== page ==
Swimming Workout - Open Water Vs Pool Workouts

by Pool Builders on 08-04-2010 in Articles

Open water swimming workouts demand a greater level of skill and management than swimming in your local pool. You must compete against many different forces that you don't normally have to worry about in a controlled environment.

The number one of these is your Primitive Brain. In order for you to be efficient and the highest quality athlete you must be able to manage the part of your brain that is hard wired for us to stay alive. Your primitive brain. Your Primitive Brain controls all of your fight or flight actions. Swimming is not natural for human beings as we are made for dry land and being vertical. When swimming your Primitive Brain doesn't like it and can cause you to shut down and go into survival mode. This mode can include panic, you to stop swimming, hyperventilation, change of stroke to an inefficient one, and even in severe cases drowning. This is a huge impact to your success and should be trained often in the pool and in your open water swimming workouts.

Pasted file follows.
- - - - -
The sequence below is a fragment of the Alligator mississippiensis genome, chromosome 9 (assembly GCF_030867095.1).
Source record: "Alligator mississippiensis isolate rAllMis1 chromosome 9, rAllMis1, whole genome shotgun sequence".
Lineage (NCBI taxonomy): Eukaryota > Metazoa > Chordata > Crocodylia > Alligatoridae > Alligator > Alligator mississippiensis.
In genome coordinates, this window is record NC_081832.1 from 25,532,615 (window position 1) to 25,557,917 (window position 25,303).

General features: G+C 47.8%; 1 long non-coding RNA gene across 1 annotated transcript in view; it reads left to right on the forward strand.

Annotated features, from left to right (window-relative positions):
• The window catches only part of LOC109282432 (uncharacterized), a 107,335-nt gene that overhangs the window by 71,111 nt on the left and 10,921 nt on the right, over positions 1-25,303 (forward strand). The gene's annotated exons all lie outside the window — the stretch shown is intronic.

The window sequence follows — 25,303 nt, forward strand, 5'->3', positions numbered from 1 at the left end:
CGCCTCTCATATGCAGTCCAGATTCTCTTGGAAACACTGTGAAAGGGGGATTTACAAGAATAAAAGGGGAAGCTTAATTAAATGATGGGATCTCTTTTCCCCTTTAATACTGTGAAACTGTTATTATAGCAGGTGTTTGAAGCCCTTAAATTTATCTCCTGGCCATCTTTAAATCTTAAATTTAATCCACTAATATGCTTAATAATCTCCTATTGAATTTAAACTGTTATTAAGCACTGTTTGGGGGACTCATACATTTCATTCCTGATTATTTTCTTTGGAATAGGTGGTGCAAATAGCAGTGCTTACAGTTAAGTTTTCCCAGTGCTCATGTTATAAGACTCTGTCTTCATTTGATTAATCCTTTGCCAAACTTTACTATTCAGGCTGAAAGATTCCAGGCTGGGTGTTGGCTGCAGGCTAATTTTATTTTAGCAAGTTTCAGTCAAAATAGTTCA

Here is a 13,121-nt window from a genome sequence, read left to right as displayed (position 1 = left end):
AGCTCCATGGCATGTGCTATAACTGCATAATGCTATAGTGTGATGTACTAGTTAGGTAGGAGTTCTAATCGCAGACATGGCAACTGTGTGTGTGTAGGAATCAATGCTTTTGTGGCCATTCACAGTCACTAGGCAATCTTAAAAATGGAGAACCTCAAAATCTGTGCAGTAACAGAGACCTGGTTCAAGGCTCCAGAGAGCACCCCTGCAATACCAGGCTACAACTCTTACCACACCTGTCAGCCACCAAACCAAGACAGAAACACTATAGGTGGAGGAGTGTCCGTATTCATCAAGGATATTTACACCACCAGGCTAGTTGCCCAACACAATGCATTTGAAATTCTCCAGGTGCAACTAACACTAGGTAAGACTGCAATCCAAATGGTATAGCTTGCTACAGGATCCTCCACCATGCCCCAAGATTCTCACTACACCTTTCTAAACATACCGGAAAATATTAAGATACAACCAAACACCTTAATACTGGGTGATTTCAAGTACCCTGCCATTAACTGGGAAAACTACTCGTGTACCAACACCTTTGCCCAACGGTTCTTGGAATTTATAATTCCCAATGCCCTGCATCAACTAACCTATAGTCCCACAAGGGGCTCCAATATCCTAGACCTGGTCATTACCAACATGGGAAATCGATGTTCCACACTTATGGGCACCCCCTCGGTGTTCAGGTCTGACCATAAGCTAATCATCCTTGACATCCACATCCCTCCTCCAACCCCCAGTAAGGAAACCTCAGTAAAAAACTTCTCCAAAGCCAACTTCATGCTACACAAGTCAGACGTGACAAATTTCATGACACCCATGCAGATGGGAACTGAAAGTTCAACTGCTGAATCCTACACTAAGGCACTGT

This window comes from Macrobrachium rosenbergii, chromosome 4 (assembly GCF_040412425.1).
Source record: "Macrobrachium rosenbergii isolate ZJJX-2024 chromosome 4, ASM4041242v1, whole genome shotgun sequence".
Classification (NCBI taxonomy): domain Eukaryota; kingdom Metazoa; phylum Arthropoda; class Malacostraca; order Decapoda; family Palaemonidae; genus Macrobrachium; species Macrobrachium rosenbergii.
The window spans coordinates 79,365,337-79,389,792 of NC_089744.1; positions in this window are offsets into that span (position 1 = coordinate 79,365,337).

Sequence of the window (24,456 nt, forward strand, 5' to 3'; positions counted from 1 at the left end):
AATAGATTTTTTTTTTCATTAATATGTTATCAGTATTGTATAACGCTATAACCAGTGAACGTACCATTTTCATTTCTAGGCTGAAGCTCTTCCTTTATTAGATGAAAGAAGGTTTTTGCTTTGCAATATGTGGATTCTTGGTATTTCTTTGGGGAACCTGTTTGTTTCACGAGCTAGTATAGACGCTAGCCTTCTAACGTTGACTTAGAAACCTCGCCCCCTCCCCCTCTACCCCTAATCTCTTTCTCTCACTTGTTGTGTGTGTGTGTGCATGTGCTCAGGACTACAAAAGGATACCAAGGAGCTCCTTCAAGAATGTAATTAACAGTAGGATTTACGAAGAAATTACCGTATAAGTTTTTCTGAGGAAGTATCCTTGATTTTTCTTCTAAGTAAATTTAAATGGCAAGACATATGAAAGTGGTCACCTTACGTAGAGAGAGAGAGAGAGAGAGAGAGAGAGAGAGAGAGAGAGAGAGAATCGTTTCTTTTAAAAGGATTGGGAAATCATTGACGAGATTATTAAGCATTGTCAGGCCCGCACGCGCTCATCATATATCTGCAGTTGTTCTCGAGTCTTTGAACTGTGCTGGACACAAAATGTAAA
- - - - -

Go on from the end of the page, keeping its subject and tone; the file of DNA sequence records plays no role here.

Other differences are waves, current, wind, temperature, not being able to see the bottom, and possibly wearing a wetsuit. All these factors can cause a change in your stroke...usually for the worst. When training for an open water swim in the pool, try swimming without lane lines for added waves, or have someone use a kickboard to produce extra waves while your are swimming. What do you notice? Practice breathing with water in your mouth or splashing in your face (a drill for working on the Primitive Brain management), swim with lots people in a lane to get used to the possibility of it being crowded.

Another major concern is the temperature. Our pools are usually set to a temperature in the low 80′s. The lakes, rivers and ocean are usually not that warm (unless you are lucky to be somewhere tropical, jealous). The sudden jump into cold water will initially take your breath away, may cause slight panic, possible brief hyperventilating, and your muscles to contract causing your heart rate to sky rocket. That is all you need on top of your technical concerns. To prepare yourself to swim in the colder water definitely practice in your local cold body of water. Get used to the initial reaction, know whats it feels like, build your strategy for dealing with your bodies reaction, and try to stay calm to be efficient.

Most importantly, Have Fun!

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